Ely was a great centre for guilds, of
which eleven existed at the time of the
1389 inquiry, and another (St. Anne) by
1458. (fn. 27) Two others, of St. Withburga and St. Sexburga, are mentioned in 1516-17. (fn. 28)
The earliest foundation was that of St. Etheldreda,
which was said to have been founded 'a hundred years
and more' before 1389. It was thus the oldest guild in
the county except perhaps that of St. Mary at Cambridge. (fn. 29) It also seems to have always been the most
important of the Ely guilds. In 1389 it possessed £5
worth of goods, (fn. 30) and at the Dissolution was the only
guild in the city known to have had any real estate. This
consisted of an inn called the Crown, with houses, shops,
cellars, solars, stables, and garden. It was in the tenure
of Richard Mey, and was granted in 1549 to John Harford of Bosbury (d. 1559) (fn. 31) and Richard Willison of
Ledbury (Herefs.). The value of this property is not
known, but from the Crown Inn 12d. rent was payable
to the bishop. From the remainder of the premises 6d.
was payable to the bishop, 5s. 8d. to the dean and chapter, and 8s. to Sir Edmund Knyvett. (fn. 32) A messuage called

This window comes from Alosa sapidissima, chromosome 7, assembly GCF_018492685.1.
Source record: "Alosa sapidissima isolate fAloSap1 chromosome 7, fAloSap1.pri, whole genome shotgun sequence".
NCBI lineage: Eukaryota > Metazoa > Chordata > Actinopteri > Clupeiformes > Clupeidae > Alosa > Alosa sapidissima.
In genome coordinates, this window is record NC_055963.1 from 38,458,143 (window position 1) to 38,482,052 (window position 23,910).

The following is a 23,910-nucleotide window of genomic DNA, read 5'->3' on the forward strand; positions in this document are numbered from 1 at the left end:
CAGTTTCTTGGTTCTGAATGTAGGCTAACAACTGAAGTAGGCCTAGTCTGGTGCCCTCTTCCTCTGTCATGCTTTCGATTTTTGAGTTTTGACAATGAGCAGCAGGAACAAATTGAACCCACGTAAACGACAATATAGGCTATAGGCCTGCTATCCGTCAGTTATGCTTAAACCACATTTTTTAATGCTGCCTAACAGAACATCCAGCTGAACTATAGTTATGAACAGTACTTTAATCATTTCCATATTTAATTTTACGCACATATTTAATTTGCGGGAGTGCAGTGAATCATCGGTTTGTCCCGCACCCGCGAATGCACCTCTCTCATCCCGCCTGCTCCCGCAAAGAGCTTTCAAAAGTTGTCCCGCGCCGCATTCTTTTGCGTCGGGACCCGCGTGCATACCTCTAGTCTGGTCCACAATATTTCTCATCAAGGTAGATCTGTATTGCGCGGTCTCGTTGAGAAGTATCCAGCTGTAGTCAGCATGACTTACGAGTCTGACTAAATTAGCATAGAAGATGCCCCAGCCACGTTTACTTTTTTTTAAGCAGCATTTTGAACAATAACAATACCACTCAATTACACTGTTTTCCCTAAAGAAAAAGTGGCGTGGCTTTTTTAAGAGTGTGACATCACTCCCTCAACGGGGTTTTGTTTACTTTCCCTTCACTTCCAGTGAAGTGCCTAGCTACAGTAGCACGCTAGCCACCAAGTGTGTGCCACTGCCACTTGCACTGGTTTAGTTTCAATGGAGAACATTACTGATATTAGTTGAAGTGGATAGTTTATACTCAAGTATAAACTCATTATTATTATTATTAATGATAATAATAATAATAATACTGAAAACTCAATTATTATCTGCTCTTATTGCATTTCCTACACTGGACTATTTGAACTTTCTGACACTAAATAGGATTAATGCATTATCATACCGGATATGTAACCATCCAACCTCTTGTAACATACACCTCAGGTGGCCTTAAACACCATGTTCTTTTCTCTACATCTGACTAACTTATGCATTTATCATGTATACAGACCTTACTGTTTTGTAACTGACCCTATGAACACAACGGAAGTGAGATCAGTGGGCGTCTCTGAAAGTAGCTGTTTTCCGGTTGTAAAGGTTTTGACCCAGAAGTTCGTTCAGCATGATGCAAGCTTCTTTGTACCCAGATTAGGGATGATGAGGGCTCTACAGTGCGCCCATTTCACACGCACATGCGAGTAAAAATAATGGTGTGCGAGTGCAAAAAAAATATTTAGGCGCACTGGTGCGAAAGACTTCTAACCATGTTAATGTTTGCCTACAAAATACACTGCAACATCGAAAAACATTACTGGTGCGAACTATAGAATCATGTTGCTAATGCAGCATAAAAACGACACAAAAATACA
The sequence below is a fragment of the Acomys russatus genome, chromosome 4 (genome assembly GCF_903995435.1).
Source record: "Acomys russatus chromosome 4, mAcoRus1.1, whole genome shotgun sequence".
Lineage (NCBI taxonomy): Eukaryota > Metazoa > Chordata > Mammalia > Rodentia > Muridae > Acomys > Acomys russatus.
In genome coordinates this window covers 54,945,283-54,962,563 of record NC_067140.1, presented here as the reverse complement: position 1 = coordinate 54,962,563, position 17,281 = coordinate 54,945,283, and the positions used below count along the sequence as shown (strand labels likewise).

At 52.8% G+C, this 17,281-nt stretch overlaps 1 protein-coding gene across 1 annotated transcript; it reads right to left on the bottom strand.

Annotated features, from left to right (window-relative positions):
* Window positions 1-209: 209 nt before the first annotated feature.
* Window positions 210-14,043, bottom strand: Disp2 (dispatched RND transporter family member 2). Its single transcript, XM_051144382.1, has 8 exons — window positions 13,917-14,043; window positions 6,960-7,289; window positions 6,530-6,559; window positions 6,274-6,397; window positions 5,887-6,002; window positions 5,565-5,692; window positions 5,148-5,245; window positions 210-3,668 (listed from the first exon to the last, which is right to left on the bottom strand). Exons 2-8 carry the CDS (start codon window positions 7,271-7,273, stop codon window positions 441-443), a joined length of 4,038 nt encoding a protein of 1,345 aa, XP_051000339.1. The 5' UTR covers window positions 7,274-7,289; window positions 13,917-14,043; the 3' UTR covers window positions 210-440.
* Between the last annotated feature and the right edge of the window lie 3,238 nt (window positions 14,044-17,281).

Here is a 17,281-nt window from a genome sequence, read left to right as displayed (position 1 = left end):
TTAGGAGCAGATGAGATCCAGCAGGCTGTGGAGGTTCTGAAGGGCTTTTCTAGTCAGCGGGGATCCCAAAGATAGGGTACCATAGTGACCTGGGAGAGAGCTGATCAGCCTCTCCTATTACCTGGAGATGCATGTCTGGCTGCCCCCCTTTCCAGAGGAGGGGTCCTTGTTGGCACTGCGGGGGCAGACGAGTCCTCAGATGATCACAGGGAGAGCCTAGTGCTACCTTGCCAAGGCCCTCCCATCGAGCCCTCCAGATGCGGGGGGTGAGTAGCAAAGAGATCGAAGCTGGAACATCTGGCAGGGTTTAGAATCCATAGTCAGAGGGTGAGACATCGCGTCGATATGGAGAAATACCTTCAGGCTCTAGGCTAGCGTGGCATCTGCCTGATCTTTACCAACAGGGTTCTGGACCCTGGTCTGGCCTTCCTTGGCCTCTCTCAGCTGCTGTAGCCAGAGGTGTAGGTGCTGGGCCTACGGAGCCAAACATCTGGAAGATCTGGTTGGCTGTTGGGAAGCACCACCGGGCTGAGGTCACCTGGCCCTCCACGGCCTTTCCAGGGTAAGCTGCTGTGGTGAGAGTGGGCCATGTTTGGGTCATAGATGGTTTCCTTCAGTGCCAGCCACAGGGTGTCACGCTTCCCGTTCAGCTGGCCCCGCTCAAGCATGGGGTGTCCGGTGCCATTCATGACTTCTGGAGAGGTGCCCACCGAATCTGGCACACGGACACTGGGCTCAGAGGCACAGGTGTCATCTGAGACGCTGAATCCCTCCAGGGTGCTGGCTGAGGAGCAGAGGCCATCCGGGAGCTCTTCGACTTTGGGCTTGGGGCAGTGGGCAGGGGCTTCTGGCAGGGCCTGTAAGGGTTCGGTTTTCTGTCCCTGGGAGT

the 'Guyldhall in Ely', perhaps the former hall of this
guild, was held by Robert Warden in 1609. (fn. 33)
The guild of St. Peter had been founded eighty or
more years before 1389, and that of All Saints in St.
Mary's church in 1331; otherwise the dates of foundation, where stated in the certificates of 1389, are late in
the reign of Edward III or in that of Richard II. The
guild of Corpus Christi is interesting as having had a
monk, Robert Aylesham, as its co-founder.
Most of the guilds served the usual objects of such
institutions-saying masses for deceased members, maintaining lights before certain altars, and, in a few cases,
distributing small sums to the poor. Three of them (All
Saints in St. Peter's church, Corpus Christi, and St.
Peter) made allowances to indigent members according
to their means. Most of the Ely guilds admitted women
to their membership.
The guilds already existing in 1389 were: in St.
Mary's Church, those of the Assumption (in the 'new
chapel' of the Blessed Virgin), All Saints, St. John
Baptist; in Holy Trinity, those of Holy Trinity, Holy
Cross, St. Peter, St. Etheldreda, St. Katherine; in St.
Etheldreda or St. Peter, those of All Saints, Corpus
Christi, St. John Baptist. It is noteworthy that the oldest
guilds, those of St. Peter and St. Etheldreda, were in
Trinity, whereas others, including the Guild of Corpus
Christi, were allowed to remain in the nave of the
cathedral where the parishioners of Holy Trinity had
formerly worshipped. (fn. 34) It is not known to which
church the later guilds of St. Anne, St. Withburga, and
St. Sexburga were attached. (fn. 35)